SALT LAKE CITY (AP) — The tea party movement solidified its presence as a force within the Republican Party two years ago when it helped orchestrate the defeat of three-term Sen. Bob Bennett at Utah GOP’s nominating convention. But it fell short this weekend of doing the same to Sen. Orrin Hatch.
The different outcomes raise at least one question: Has the tea party lost some momentum or was it simply outflanked this time by Hatch, who had superior resources and tacked to the right on certain issues?
A national leader of tea party efforts, FreedomWorks, spent more than $700,000 through a super PAC to defeat Hatch. Yet, Hatch was able to easily advance to a primary and only fell 32 votes short of earning the nomination outright.
Russ Walker, national political director for the super PAC, said Saturday that the measure of the tea party’s success was less about the outcome and more about the steps that Hatch needed to take to advance.
“We think it’s a victory either way because Orrin Hatch has had to become very conservative and he’s made a lot of promises to his constituents that he’s going to vote that way over the next six years,” Walker said shortly before delegates voted. “How can you say we lost our mojo when Orrin Hatch had to run to the right of all the other candidates?”
Under Utah’s unique nomination system, delegates at the state party convention get first crack at determining who the party’s nominee should be in the general election. However, if no candidate obtains 60 percent of the vote, then the top two vote-getters move on to the primary. That’s what happened Saturday when Hatch secured about 59.2 percent of the vote while former state Sen. Dan Liljenquist won about 40.8.percent.
After the vote, delegates said Hatch did a much better job of addressing their chief concerns than Bennett did in 2010.
“Hatch saw we had this fever of not liking the incumbent and changed his tune a little bit and went back to some conservative things,” said Jared Gomez of Ogden.
At the end of the day, he said that Hatch’s victory said more about the race that Hatch ran than it said about the tea party’s influence.
“I think the tea party is still strong,” Gomez said.
But Jim Walker or Orem, Utah, disagreed. He said he considered himself a tea party member two years ago: “There was a need for it two years ago,” he said. He doesn’t feel that way now and believes that the effort’s effectiveness has certainly waned.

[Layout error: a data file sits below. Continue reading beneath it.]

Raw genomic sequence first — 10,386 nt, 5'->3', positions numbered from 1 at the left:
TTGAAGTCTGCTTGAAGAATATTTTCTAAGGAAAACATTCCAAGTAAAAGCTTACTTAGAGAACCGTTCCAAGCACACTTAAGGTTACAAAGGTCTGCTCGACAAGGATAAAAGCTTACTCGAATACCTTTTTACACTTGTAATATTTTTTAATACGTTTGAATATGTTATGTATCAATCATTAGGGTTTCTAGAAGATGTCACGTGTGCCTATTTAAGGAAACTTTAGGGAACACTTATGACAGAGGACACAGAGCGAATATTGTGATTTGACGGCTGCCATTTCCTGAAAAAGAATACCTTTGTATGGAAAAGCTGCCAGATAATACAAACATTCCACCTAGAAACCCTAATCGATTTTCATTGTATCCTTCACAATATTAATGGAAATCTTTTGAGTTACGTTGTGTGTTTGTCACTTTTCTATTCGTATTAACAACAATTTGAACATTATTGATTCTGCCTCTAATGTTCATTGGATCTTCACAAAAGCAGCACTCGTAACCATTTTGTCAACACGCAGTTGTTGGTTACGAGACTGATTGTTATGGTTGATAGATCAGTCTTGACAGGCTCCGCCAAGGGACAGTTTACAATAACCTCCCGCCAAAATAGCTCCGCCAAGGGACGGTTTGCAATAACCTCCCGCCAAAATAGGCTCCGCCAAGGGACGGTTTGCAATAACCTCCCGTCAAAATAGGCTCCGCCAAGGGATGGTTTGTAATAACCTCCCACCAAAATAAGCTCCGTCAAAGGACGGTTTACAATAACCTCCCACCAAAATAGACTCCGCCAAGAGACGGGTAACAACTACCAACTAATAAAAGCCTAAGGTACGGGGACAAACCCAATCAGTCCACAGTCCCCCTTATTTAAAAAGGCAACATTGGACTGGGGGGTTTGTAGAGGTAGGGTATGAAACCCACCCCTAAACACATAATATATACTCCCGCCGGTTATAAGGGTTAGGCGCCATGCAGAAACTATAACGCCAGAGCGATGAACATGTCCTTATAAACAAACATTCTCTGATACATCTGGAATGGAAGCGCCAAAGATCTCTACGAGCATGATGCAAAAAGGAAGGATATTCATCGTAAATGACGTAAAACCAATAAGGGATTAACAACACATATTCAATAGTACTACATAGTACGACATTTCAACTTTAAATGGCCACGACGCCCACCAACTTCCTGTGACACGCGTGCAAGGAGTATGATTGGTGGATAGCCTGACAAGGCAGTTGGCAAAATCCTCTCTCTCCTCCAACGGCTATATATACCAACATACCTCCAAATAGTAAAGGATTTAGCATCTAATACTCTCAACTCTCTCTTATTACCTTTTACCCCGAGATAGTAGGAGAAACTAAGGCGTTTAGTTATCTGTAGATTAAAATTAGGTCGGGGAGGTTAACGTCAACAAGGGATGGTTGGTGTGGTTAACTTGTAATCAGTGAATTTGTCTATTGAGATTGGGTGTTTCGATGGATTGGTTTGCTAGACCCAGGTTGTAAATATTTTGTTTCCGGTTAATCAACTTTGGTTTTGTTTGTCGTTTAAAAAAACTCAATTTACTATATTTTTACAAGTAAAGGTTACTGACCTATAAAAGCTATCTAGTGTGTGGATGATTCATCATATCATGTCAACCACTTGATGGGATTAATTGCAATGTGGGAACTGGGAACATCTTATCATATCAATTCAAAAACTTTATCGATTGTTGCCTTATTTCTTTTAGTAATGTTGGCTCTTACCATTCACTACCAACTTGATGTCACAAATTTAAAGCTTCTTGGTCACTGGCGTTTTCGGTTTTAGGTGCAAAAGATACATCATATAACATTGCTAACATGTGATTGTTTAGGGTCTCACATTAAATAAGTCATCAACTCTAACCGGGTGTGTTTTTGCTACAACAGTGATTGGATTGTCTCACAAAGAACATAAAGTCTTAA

“I think they’re a bunch of radicals,” he said.
Jim Walker exemplified how tea party influence was just one factor for delegates to consider on Saturday. In the end, he liked both candidates and was so torn over his vote that he was thrilled that the the race will go to a June primary. He voted for Hatch in the first round when the senator secured about 57 percent off the vote while Liljenquist managed only about 28 percent. But in the second round, once the field of candidates had been winnowed from 10 to just two, he voted for Liljenquist. He said GOP voters statewide deserved to have a say in the outcome.
There is no one national tea party. Rather, there are hundreds of local tea party groups around the country. FreedomWorks, as much as any organization, has tried to unify support from tea party members behind particular candidates for federal office. The organization’s super PAC did not make an endorsement in the Utah race but made clear that it admired Liljenquist and wanted Hatch defeated.
A couple of months ago, some were questioning whether Hatch would survive the GOP convention. But when GOP voters gathered around the state to select delegates for the nominating convention, attendance soared. Keith Nelson of Hyrum said he has been going to his neighborhood caucus for 36 years. The average attendance was 10 or 12 people. This time, 200 people attended, thanks in part to a massive get-out-the-vote effort from Hatch’s campaign.
“They all came in there loaded for bear for Senator Hatch,” Nelson said.
Russ Walker said that FreedomWorks for America didn’t anticipate that Hatch would be so successful in getting supporters to the caucuses. He said that’s why he’s happy that there will be a primary.
“Orrin Hatch spent $5.7 million, and he wasn’t able to put it away with a delegate universe that was very, very supportive of Orrin,” he said. “Moving into a primary, it’s a brand new day.”
He said that the FreedomWorks for America PAC will continue to be engaged in the Utah race throughout the primary, even as it also ramps up operations elsewhere, particularly in Indiana where it’s challenging Sen. Dick Lugar, another six-term incumbent.
“We have a deep commitment to this race and we’re not backing away,” Walker said.
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